- Cleburne High School
Human Growth and Development Students Testing Their Skills with Smart Baby Technology
Cleburne High School sophomores and juniors enrolled in Human Growth and Development are in the process of receiving seven-pound homework assignments.
Over the coming weeks, students will be experiencing a sampling of the responsibilities of parenthood as Baby Infant Simulators are placed in their care from the end of the day on Friday until they report to class on Monday. The “smart baby” technology within each electronic infant simulator is programmed to cry to be fed, burped, rocked and have its diaper changed. The “babies” include sensors in the neck that can detect if the head is not supported properly, prompting a unique cry.
“We send home parent permission forms and each student signs a contract in which they agree to care for the baby simulator like a real baby,” Human Services teacher Cynthia Rocha said. “I tell every student this is ‘your’ baby. I have some students who are protective to the point they won’t let anyone else hold it.”
The level of care provided over the weekend is documented—by the baby simulator.
“The baby grades the student,” Rocha said. “When each baby is returned, I check indicators that show missed cries, how much it cried and any mistreatment or abuse including shaking or the head falling back.”
Assignments like this have been in use for years—beginning with “flour babies” in which students were issued five-pound sacks of flour and tasked with keeping a log indicating changing times, feeding times, etc. While technology has brought the exercise into the 21st century, the goal remains the same.
“The whole purpose is to teach students about the responsibility of caring for an infant,” Rocha said. “They’ve been given the information and have practiced in class with the simulators. My hopes are that through this experience, our students will not only take away a life-long lesson, but also share what they have learned with others. I have had students tell me they had to show their parents or relatives the proper way to strap a baby into the car seat.”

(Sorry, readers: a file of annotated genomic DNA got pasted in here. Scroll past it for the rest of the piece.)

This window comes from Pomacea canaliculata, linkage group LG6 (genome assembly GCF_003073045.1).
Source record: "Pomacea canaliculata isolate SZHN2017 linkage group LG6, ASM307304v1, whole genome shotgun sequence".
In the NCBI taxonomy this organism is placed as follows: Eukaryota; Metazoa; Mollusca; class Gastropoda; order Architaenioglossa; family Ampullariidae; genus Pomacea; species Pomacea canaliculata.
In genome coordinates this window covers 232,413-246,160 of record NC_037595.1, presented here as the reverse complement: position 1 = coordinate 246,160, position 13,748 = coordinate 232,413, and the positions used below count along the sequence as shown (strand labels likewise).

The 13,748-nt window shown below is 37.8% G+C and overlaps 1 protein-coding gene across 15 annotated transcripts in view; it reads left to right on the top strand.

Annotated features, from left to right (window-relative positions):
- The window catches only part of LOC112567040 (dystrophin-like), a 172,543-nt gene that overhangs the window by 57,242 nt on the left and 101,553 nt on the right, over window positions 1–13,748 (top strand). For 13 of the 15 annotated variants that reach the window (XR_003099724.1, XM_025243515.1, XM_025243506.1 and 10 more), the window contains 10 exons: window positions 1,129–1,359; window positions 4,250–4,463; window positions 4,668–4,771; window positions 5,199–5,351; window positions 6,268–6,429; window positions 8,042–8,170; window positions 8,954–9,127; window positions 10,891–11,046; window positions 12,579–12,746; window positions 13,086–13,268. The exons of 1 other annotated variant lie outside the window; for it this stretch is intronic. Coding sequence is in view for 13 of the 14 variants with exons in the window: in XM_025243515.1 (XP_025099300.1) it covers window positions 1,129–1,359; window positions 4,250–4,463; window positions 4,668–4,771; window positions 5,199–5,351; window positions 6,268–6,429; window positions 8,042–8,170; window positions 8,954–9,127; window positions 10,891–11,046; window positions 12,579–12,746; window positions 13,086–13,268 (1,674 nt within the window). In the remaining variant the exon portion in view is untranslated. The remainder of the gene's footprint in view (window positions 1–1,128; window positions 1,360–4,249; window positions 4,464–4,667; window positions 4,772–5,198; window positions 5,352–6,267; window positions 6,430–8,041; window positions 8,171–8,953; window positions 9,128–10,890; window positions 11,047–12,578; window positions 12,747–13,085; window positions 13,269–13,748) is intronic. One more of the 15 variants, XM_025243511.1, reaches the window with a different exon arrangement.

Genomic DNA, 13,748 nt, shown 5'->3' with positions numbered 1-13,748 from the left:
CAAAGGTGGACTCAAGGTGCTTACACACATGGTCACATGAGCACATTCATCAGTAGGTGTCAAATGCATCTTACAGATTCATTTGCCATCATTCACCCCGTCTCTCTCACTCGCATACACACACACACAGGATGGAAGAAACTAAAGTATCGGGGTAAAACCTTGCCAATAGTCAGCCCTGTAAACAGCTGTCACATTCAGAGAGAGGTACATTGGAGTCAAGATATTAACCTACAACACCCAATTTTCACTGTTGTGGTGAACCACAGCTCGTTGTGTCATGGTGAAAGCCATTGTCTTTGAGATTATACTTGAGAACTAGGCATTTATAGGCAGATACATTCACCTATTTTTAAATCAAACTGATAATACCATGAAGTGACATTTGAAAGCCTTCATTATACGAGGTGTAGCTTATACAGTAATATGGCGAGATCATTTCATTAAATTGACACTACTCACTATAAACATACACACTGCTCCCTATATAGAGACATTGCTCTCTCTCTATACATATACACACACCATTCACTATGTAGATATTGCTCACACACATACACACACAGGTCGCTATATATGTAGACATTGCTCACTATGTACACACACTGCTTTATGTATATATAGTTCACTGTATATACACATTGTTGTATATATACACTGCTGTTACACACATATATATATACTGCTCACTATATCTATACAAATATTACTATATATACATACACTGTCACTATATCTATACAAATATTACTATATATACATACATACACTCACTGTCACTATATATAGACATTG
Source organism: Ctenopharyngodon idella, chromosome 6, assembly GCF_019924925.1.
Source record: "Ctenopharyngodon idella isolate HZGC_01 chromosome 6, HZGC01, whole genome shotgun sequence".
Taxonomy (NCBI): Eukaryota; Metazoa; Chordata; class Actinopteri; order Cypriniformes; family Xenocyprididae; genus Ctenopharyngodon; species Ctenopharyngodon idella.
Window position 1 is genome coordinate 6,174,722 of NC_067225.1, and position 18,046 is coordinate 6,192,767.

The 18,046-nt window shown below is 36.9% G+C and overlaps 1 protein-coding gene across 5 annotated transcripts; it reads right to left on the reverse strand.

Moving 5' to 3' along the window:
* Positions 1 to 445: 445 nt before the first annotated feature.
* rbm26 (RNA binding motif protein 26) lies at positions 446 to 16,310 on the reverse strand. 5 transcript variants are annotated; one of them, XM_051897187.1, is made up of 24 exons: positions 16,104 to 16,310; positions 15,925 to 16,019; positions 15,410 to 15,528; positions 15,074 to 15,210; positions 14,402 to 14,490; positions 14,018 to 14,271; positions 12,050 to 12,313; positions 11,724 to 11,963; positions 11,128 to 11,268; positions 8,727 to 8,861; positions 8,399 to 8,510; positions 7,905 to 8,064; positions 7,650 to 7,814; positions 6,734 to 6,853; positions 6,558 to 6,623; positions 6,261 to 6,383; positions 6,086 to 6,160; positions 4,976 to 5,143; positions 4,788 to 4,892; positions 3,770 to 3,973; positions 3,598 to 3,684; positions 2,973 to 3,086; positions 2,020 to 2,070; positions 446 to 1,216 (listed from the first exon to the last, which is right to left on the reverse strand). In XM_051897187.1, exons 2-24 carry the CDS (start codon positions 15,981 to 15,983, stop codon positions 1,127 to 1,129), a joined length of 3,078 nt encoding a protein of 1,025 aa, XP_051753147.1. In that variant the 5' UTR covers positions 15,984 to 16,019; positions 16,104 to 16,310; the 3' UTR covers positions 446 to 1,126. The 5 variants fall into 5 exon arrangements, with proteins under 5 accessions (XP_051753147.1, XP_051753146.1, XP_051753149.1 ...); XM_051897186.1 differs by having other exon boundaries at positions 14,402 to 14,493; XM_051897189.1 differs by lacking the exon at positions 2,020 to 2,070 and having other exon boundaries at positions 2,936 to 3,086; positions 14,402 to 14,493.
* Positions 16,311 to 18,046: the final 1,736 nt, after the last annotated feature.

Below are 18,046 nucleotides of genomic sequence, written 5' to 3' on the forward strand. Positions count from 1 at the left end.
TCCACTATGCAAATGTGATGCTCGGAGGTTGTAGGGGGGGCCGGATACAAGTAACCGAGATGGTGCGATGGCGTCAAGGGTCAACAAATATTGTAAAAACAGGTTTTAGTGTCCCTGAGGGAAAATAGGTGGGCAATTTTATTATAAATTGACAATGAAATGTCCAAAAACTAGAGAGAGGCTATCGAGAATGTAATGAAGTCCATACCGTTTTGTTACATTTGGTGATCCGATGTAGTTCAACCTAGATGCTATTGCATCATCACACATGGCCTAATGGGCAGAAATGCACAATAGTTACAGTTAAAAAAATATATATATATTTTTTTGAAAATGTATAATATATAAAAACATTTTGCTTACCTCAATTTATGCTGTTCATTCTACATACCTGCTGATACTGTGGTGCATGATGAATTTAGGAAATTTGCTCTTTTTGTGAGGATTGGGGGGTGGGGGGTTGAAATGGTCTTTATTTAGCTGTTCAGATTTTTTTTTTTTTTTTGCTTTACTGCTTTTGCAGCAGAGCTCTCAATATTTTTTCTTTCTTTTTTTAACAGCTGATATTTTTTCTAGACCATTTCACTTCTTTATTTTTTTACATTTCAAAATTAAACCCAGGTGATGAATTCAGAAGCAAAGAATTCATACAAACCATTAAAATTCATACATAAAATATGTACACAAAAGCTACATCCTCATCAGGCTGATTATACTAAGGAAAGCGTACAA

Sophomore Bri Threlkeld is among the first to engage in the infant care assignment. She has planned on taking this Career and Technical Education course since she was in middle school.
“When I toured the high school in eighth grade and saw what they did in this class, I really wanted to take it,” she said. “I’m the youngest in my family, so I have no experience taking care of a sibling. I was nervous I wouldn’t hear the baby cry when I was asleep, or if I could do the right thing. The first night went okay, but the second night I only slept five hours. On Sunday night, the baby woke up every hour—it was like it knew I had to go to school the next day.”
Austin Smith, who thinks the class will help her prepare for a career as a kindergarten teacher admits to being a little nervous about the assignment.
“I have a little brother and watched him when he was little,” she said. “I also have a nephew who was just born a month ago and have watched him. I know I’ll make a good grade, but I’m still a little nervous. If it starts crying and I can’t make it stop, I’ll stress. I probably won’t get as much sleep. You can’t pick the time when it will start crying—or for how long.”
The infant care exercise is one component within the Human Growth and Development curriculum at CHS, which is included in the Human Services pathway of study. Students are engaged in human development across the lifespan, starting with infants and toddlers. Child abuse and neglect are included in the areas of study.
“We just went through Red Ribbon Week and my students learned about prenatal alcohol exposure and fetal alcohol syndrome,” Rocha said. “I had them write essays about the importance of raising awareness in high school students about the dangers of drug and alcohol use on an unborn baby. It’s a lesson that has great impact.”
“Many of my students are also enrolled in the health science program and are wanting to learn about infant and child development and infant care, as they are planning careers as pediatric nurses, pediatricians or in the childcare industry,” Rocha said.
Destiny Carrizales is among the students interested in caring for newborns requiring critical care.
“I want to be a neonatal nurse,” she said. “I just like taking care of babies—and I think I’m good at it. I’m very excited to take a baby home. I think everyone should take this class, regardless of what they are planning as a career, because this prepares you about being a parent.”